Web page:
War crimes law poisons Serbia accession talks
By Eric Maurice
It is a typical story of a behind-closed-doors dispute in Brussels that meets national sensibilities back home and becomes a political and diplomatic issue.
On 7 April, a Croatian expert told his colleagues in an EU committee on enlargement that his country did not agree with a document prepared by the European Commission ahead of discussions to open two chapters of Serbia's accession process.
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Media in Serbia said that Croatia was vetoing its EU membership and the Croatian government was reportedly asked by the European Commission and other member states not to stop the process.
The context was quite inflammable, as Serbia was in a campaign for last Sunday's (24 April) elections. And in Croatia, the government has stirred controversies over its rehabilitaion of nationalism.
But EU officials, although annoyed by the move, do not see it as so dramatic.
"It's a storm in a tea cup," a EU source told EUobserver.
"For the EU, it's not a big deal. This kind of things happens at other stage of the process and with other countries. There is nothing to get excited about."
"Croatia did not block. It did not say no, it said it was not yet ready to agree," the source said.
Another EU contact told this website that although Croatia did not veto the process, it was delaying it.
The commission said that "discussions are currently going on, with our support" and that it was "ready to move forward with next steps as soon as the required unanimity among member states is met".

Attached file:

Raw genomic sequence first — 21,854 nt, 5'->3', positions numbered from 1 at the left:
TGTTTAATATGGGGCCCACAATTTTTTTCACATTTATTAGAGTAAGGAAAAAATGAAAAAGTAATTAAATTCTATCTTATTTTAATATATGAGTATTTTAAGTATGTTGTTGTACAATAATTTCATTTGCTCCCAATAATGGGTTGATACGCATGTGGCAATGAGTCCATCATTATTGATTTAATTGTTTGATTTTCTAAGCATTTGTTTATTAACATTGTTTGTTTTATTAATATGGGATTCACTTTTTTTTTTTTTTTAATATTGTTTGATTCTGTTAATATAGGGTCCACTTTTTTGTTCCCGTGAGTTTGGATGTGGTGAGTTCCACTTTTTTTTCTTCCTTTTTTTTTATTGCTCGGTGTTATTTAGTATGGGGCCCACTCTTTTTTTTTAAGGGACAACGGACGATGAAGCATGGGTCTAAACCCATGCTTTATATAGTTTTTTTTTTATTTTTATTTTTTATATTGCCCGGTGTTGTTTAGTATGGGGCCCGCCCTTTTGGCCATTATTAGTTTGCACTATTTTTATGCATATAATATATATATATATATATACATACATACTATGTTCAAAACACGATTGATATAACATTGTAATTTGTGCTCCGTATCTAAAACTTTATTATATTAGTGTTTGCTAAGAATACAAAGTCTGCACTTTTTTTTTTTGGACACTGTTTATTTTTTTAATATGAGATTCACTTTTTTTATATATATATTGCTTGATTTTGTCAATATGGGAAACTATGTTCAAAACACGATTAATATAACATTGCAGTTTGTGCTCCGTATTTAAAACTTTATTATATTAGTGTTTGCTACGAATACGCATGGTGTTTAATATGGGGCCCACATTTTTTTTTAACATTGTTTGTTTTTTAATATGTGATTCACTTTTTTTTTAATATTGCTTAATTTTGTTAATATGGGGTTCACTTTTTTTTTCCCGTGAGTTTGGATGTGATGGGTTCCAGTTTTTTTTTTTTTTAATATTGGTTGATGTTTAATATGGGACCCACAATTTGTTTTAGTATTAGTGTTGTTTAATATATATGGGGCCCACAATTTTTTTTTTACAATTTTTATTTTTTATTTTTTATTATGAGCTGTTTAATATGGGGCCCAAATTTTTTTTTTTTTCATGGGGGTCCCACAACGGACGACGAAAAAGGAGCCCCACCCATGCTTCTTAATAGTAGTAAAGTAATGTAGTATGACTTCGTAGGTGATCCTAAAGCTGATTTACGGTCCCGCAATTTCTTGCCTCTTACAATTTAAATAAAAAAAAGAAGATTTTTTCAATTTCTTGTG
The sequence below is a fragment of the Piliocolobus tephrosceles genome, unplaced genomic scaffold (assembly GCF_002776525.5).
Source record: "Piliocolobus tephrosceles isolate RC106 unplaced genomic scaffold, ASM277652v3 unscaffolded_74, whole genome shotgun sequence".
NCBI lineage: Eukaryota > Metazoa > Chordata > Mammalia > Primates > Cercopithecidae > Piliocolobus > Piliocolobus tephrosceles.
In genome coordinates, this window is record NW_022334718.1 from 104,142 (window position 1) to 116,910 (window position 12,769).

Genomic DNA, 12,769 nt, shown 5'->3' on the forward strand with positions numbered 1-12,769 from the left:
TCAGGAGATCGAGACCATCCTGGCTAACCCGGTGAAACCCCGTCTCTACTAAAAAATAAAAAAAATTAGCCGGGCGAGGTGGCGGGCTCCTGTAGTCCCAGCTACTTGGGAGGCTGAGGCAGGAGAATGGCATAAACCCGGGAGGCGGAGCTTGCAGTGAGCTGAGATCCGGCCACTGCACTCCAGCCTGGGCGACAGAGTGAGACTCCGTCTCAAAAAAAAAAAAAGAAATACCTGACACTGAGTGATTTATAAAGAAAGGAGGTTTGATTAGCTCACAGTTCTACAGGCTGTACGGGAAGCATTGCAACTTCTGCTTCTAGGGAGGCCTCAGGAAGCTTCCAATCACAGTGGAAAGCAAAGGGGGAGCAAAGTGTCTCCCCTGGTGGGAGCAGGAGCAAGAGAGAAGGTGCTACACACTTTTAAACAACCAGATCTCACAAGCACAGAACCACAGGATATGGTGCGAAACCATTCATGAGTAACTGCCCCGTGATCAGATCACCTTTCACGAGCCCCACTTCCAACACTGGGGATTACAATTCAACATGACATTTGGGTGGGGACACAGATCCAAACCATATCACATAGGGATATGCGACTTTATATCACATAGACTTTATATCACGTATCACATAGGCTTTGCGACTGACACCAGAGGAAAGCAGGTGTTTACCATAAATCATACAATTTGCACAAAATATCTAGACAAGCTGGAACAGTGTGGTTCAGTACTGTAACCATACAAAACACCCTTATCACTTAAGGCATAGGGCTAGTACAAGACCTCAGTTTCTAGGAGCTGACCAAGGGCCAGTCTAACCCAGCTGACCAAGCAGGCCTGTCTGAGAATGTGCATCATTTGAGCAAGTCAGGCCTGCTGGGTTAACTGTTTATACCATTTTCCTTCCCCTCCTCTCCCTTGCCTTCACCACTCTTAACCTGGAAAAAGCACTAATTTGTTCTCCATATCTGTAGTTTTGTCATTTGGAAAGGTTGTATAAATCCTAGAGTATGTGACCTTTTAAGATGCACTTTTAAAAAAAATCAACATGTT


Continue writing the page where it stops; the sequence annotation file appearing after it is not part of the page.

Serbia's EU accession negotiations were launched last December with the opening of two chapters, on financial control and on the normalisation of Serbia-Kosovo relations.
The EU now wants to open two crucial chapters before the end of June: chapter 23 on the judiciary and fundamental rights, and chapter 24 on justice, freedom and security.
"We want to open them early because they are huge chapters and we want to have enough time to go through them," the second source told EUobserver.
One of the first steps to open accession chapters is agreeing on so-called opening benchmarks, which are prepared by the commission and set the requirements to be met by the candidate country.
Talks on the opening benchmarks for chapter 24 are going well. The controversy is over the benchmarks for chapters 23.
Croatia wants the EU benchmarks to include that Serbia must scrap a law on universial jurisdiction.
The legislation passed in 2003 gives Serbia's judiciary a competence over war crimes committed on the territory of the former Yugoslavia in the 1990s.
"We have the right to say that this law affects regional cooperation," a senior Croatian official told EUobserver.
"This a question of national interest and there is 100 percent support for this position in Croatia," he said.
'Mini Hague Tribunal'
Last year, the then-prime minister Zoran Milanovic said that the law was "unacceptable" and that Serbia could not enter the EU with it in place.
His justice minister, referring to the UN tribunal on war crimes during the wars in ex-Yugoslavia, said that with this law, Serbia was trying to have its own "mini Hague Tribunal".